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WTO Rules Will Not Be A Disaster Says Weatherspoon’s Chairman Tim Martin

David Tyler, chairman of Sainsbury’s, told the Sunday Times at the weekend that “if we don’t get a deal (with the EU) and we move to WTO rules, we could face an average tariff of 22% on foodstuffs we import from Europe”.

Tyler’s scare story rivals the Philip Hammond threat that planes might not fly after Brexit.

There are two paths for the UK if we leave the EU without a deal and trade under WTO rules.

The first  is to copy the current champions of free trade like Singapore, Macau, Hong Kong, New Zealand and Australia and charge almost no tariffs on imports, even if other countries charge tariffs to us — often called ‘unilateral free trade’.

This is the course advocated by “Economists for Free Trade”, among others.

If the UK government follows this route, which Wetherspoon believes it should, food costs for Sainsbury’s, Wetherspoon and the public will go down, not up, as Tyler misleadingly suggests.

This is because the EU is not really a free trade organisation at all. It’s a club whose members don’t charge tariffs to each other, but they do charge countries outside the EU, especially for food.

Therefore, Sainsbury’s pays tariffs today for imports from non-EU countries which do not have free-trade agreements with the EU. If the UK adopts unilateral free trade, as permitted by WTO rules, there will be no tariffs on EU imports post Brexit and the tariffs currently levied on non-EU imports, which are mostly remitted by the UK to Brussels, will fall away. Welcome to the brave new world of lower food prices, Tyler!

Wetherspoon has looked carefully at WTO rules, and at the countries of origin of the products we sell.  We calculate that our own cost prices will reduce by 1.5 pence per pint or meal sold, on average, if the UK opts for unilateral free trade. Further savings are likely as a result of increased competition, a by-product of abolishing tariffs.

In addition, of course, the UK will save at least the £20 billion it has already offered the EU as an inducement for an unnecessary ‘deal’.

The alternative course the government could adopt, a seriously retrograde step in our view, would be to impose tariffs on EU imports at current EU rates. We calculate that this would mean an average cost increase of about 2 pence for every pint or meal we sell- not great, but not the end of the world.

As an example of the benefits of the free trade option, Wetherspoon imports wine purchased from outside the EU, which is subject to tariffs. Our house wine is from Australia, and has a tariff of 11.7 pence per bottle, which will be abolished if the free trade route is chosen. Millions of voters will drink to that.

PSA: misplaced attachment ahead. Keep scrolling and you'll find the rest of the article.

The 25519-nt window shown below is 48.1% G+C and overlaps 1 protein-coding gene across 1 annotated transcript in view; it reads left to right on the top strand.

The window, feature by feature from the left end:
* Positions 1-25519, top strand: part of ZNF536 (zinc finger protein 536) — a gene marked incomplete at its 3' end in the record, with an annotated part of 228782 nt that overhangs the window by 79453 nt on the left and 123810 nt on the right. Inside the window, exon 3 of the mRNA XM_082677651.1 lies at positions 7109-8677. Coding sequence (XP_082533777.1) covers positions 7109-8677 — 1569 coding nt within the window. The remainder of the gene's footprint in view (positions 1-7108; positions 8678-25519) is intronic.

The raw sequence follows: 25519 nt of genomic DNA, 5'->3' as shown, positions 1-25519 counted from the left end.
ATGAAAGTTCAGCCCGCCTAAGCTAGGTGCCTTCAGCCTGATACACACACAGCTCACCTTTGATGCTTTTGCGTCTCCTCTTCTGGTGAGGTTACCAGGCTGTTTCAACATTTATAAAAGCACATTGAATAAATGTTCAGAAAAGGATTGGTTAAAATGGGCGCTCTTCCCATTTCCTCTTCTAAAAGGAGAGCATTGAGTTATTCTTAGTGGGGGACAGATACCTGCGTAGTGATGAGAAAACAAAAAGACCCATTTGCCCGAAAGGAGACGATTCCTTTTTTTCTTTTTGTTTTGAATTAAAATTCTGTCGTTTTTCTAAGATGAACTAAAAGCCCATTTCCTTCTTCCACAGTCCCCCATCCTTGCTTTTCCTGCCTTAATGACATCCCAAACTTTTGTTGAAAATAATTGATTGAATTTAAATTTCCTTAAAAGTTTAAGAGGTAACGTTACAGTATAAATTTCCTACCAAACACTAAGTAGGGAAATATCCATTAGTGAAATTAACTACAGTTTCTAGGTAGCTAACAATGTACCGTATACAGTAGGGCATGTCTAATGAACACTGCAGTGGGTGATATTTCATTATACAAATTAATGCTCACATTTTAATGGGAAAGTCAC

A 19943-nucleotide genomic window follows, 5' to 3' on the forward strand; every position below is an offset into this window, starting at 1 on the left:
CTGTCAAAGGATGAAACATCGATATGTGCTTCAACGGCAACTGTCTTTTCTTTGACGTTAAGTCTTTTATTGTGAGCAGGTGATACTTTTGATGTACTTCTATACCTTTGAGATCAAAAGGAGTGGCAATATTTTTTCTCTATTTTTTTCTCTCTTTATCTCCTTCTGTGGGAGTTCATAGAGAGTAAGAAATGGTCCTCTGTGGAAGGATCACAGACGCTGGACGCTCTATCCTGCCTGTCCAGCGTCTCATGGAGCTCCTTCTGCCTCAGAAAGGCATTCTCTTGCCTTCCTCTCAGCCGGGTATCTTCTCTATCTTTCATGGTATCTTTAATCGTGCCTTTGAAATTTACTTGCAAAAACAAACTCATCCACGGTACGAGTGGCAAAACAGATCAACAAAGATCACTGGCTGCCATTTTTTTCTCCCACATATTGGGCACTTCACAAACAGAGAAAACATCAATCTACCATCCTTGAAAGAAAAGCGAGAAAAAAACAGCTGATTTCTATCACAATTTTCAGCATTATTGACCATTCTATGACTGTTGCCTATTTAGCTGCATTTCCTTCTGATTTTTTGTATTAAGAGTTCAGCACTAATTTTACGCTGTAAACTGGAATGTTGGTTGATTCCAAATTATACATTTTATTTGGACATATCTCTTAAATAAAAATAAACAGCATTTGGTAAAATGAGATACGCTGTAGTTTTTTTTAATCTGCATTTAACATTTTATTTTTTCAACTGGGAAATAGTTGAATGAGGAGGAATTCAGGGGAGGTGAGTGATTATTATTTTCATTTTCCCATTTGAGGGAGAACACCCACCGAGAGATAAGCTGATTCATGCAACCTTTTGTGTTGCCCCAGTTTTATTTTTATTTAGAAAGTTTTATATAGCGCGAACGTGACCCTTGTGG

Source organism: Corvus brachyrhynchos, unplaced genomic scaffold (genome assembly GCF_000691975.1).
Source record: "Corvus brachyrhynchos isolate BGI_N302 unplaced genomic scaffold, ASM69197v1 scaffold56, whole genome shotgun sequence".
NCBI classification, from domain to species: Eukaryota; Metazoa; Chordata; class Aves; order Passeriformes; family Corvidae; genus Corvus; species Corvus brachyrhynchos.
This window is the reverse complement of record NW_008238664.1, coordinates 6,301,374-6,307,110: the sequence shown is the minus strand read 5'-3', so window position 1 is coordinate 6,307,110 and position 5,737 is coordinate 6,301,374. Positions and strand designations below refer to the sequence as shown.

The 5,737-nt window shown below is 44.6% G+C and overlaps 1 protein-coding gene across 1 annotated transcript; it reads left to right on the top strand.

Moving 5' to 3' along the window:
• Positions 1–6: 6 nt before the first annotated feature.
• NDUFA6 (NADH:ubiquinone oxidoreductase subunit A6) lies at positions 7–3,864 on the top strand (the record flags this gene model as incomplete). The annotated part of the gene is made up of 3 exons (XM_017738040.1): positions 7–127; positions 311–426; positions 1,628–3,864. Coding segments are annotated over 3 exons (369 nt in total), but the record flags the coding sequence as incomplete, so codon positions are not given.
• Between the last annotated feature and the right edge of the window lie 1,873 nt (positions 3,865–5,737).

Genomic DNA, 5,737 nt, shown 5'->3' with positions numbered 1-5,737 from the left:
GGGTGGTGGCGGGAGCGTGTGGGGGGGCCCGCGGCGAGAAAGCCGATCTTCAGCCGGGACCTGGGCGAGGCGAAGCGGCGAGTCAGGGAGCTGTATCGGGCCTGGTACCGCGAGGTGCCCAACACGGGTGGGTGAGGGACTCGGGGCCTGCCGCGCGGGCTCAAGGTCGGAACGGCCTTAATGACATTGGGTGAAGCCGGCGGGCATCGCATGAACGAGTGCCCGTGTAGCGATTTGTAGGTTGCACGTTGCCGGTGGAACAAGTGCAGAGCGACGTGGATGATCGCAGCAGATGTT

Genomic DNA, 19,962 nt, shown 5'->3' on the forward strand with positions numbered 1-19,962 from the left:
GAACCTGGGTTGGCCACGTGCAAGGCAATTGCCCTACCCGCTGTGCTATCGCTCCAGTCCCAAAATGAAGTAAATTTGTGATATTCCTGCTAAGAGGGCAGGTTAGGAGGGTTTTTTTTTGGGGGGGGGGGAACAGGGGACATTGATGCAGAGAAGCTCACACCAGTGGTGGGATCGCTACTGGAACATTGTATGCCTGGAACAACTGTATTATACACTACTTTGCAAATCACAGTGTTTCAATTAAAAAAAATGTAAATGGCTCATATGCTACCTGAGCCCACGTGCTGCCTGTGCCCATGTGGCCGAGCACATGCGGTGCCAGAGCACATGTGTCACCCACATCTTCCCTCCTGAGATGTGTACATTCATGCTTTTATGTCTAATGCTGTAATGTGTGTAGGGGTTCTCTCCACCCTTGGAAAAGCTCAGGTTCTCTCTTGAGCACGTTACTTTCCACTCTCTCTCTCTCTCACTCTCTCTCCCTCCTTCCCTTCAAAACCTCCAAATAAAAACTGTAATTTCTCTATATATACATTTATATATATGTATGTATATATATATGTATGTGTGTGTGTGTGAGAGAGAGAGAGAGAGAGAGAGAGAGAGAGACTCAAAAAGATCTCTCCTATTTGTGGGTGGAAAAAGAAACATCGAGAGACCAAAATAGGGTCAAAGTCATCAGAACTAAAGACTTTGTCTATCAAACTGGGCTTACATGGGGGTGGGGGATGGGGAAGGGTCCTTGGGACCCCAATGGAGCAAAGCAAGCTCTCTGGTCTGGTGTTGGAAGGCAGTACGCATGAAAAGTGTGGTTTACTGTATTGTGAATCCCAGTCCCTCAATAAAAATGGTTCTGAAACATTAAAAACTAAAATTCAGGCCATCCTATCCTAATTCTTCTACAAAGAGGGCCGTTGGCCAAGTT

Another advantage of unilateral free trade is that it provides substantial encouragement to foreign businesses to invest in the UK, by reducing complexity and through its subliminal pro-business message.

By comparison with the painful slowness of free trade deals, especially with the EU, the unilateral approach has great advantages.

Free trade also facilitates customs clearance and therefore our ports, currently the subject of bloodcurdling stories about the need to turn half of Kent into a lorry park.

Provided our border checks continue to inhibit drugs and armaments, we need not worry about the smuggling of butter and cheese from New Zealand, for example, now subject to tariffs.

Wetherspoon’s calculations as to the impact of Brexit on our business will be similar to the 90% or more of UK companies which don’t trade directly with the EU.

Some export-orientated businesses, or businesses that compete with imported goods, such as farming, have anxieties. However, even farmers voted for Brexit and the government has committed to help — the financial benefits to UK businesses and consumers from unilateral free trade vastly outweigh the costs to exporters.

As a champion of free trade, UK businesses and consumers would benefit substantially. But this approach requires considerable governmental confidence, which would be significantly boosted by a realistic assessment of the impact of WTO rules — rather than the claptrap from Tyler and other diehard remainers. The government has talked the talk about free trade, so let’s encourage them to walk the walk.

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